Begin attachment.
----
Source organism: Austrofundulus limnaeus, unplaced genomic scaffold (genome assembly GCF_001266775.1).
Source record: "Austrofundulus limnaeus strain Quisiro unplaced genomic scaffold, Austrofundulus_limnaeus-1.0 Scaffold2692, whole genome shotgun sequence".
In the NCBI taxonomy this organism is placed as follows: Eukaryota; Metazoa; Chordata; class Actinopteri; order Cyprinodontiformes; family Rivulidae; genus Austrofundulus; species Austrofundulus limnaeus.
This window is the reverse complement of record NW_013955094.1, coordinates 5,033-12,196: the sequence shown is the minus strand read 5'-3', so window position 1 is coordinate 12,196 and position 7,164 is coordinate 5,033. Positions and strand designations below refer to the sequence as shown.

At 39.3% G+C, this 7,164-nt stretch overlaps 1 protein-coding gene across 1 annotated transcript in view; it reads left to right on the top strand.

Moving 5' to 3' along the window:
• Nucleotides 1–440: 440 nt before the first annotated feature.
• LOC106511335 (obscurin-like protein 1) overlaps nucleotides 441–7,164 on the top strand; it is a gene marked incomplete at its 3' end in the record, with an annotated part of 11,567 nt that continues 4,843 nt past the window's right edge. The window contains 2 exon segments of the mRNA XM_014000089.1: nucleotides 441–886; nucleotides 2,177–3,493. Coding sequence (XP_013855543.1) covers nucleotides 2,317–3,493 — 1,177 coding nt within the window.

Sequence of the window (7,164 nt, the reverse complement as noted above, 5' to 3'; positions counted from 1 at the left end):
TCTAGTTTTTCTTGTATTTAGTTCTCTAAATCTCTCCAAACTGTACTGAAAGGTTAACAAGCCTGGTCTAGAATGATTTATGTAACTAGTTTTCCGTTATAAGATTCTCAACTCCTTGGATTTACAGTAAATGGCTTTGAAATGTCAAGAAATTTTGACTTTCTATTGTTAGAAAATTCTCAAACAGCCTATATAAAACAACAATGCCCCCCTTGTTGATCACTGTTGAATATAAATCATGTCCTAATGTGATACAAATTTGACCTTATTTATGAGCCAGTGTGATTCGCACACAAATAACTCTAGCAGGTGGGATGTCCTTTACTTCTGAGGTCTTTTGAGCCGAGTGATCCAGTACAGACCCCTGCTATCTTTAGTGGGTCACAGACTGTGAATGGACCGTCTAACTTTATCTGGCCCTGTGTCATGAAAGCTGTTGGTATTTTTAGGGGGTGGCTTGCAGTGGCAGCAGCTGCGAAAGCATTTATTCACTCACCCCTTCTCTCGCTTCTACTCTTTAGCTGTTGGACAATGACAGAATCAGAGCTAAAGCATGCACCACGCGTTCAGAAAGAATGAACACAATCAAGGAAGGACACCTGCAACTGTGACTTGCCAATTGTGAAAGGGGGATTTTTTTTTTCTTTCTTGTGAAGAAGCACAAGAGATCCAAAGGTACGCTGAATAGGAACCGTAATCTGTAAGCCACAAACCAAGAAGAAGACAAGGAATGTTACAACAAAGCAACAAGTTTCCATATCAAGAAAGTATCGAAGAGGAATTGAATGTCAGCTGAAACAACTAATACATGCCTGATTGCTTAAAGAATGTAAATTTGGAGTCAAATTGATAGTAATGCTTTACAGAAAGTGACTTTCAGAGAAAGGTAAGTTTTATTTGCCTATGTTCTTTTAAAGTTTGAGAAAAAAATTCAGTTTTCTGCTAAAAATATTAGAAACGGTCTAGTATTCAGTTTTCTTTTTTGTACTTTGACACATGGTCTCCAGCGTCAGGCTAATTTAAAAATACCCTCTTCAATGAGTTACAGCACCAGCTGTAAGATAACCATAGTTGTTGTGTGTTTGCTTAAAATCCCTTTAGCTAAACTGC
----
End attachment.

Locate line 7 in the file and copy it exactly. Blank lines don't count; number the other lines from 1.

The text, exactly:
• Nucleotides 1–440: 440 nt before the first annotated feature.